Staunton, July 26 – Alyaksandr Lukashenka’s attacks on independent research organizations have attracted widespread attention because they recapitulate and extend his attacks on all independent though in Belarus. But his effort to create alternatives under his control has not, Tatyana Chulitskaya and Andrey Kazakevich say.
The director of the SYMPA school for young managers and the head of the Political Sphere Institute argue that the Belarusian dictator is making a profound mistake because he is cutting himself off from information about the real state of society and thus degrading his ability to control it (thinktanks.by/publication/2021/07/26/chto-budet-dalshe-s-belorusskimi-nezavisimymi-issledovatelskimi-tsentrami.html).
If the Belarusian leader closes down all the independent research centers and leaves only those he controls in place, Lukashenka and his regime simply will hear only what they want to hear however far removed from reality it may be; and that will lead to mistakes that could easily be avoided, Chulitskaya and Kazakevich say.
According to the latter, Lukashenka is pursuing two goals by means of his mistaken policy. On the one hand, he simply wants to monopolize the entire political field; and on the other, he hopes that new and loyal institutes will become as influential as those he is attacking and thus help him. Neither outcome is likely, Kazakevich says.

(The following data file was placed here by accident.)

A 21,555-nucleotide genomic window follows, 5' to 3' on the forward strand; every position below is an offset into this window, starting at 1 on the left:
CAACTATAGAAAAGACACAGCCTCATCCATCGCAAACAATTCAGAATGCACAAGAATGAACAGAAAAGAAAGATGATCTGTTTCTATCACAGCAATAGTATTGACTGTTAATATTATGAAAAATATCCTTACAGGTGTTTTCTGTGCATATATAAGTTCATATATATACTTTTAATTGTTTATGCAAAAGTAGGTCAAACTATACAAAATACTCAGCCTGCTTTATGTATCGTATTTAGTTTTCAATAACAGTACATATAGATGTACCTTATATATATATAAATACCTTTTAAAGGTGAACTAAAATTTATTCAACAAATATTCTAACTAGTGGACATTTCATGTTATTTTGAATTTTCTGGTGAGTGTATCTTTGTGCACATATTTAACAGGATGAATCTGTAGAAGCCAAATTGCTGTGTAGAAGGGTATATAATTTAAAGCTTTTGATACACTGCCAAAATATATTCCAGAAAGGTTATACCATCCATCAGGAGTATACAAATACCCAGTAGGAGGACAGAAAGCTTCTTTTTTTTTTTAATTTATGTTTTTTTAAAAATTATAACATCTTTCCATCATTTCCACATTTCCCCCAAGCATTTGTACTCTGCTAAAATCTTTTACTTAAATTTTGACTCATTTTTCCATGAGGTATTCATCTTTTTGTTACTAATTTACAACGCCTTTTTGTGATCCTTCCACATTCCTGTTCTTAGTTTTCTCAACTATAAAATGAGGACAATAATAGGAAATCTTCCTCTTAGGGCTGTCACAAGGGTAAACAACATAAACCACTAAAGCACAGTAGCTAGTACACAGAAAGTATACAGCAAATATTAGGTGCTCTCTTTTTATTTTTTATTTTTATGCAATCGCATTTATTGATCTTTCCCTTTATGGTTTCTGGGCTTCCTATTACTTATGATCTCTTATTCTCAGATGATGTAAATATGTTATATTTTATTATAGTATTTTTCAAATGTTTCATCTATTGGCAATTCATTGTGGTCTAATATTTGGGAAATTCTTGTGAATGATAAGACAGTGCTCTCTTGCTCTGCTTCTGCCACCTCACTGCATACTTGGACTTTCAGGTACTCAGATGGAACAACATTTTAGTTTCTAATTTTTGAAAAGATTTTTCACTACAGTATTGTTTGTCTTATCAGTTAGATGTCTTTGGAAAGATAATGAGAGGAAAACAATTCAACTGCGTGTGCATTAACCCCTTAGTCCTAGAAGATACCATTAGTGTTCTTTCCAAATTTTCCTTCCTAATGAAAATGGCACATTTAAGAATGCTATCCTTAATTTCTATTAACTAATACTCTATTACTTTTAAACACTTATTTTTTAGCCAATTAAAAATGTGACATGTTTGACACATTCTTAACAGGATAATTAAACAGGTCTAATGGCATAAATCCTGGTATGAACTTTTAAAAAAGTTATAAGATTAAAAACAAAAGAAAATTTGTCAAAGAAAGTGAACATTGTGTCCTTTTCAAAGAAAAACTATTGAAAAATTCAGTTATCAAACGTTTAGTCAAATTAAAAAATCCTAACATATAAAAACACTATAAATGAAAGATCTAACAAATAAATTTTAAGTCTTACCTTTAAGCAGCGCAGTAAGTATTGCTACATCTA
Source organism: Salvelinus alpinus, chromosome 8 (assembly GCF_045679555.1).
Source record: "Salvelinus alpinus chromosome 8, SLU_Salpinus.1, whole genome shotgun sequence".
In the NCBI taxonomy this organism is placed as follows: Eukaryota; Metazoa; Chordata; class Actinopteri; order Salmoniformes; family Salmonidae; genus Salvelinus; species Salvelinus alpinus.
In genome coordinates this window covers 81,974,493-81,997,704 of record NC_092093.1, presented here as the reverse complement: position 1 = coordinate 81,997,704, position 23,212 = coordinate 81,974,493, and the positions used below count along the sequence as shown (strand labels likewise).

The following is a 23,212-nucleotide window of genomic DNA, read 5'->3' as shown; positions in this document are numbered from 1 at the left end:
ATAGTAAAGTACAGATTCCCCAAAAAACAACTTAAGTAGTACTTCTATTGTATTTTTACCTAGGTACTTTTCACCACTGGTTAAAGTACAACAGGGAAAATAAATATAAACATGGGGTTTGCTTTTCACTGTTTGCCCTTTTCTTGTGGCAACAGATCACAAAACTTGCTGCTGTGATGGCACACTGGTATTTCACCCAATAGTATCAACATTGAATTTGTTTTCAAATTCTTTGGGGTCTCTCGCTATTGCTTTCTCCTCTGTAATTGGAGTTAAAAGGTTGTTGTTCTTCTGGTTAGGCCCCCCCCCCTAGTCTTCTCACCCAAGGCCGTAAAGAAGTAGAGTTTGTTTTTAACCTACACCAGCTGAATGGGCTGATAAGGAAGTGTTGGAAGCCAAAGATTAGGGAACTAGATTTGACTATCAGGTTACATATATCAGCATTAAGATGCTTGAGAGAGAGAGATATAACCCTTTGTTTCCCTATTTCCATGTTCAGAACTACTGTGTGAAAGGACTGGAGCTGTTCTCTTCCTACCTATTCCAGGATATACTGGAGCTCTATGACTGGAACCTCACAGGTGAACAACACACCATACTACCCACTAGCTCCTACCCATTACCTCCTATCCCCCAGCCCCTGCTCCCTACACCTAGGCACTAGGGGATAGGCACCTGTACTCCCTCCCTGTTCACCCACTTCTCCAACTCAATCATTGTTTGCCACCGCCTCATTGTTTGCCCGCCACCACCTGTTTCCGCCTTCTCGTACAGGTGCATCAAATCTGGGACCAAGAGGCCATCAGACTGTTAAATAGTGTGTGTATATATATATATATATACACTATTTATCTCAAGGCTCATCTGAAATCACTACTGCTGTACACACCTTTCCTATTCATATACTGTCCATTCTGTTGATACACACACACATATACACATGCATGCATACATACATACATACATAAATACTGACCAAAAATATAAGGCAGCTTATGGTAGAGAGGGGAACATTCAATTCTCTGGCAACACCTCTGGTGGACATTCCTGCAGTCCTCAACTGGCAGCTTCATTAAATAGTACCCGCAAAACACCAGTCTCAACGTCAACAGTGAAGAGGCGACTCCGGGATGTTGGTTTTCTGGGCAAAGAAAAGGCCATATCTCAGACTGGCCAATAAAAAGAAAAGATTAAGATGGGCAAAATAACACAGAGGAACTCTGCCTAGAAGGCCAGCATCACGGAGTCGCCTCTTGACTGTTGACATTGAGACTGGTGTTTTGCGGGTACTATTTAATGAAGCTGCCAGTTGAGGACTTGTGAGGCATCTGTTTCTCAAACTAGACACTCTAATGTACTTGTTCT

While few in the Lukashenka regime will acknowledge it, the work of the independent research organizations has often helped them. Until recently, officials regularly attended meetings with independent researchers and even drew on their research to come up with policies in less sensitive areas. But now that has come to an end.
Kazakevich says it is a mistake to think that even the best independent journalists can serve as a substitute. Few of them work with data bases and none of them conduct their own independent research on popular attitudes “according to scholarly methodologies.” As a result, they don’t report many of the most important things.
Any society can exist without independent researchers for a time, he continues. But for a society and its government to be effective, people need the kind of research that only independent research centers conduct and can offer. And attacks on it will only accelerate the brain drain from the country.
What is likely to happen, the two suggest, is that ever more independent Belarusian researchers will attempt to do their work from abroad, with only a much smaller cohort left in country. That will reduce their impact. But at a time when the world is paying more attention to Belarusian developments, it is the least bad likely option.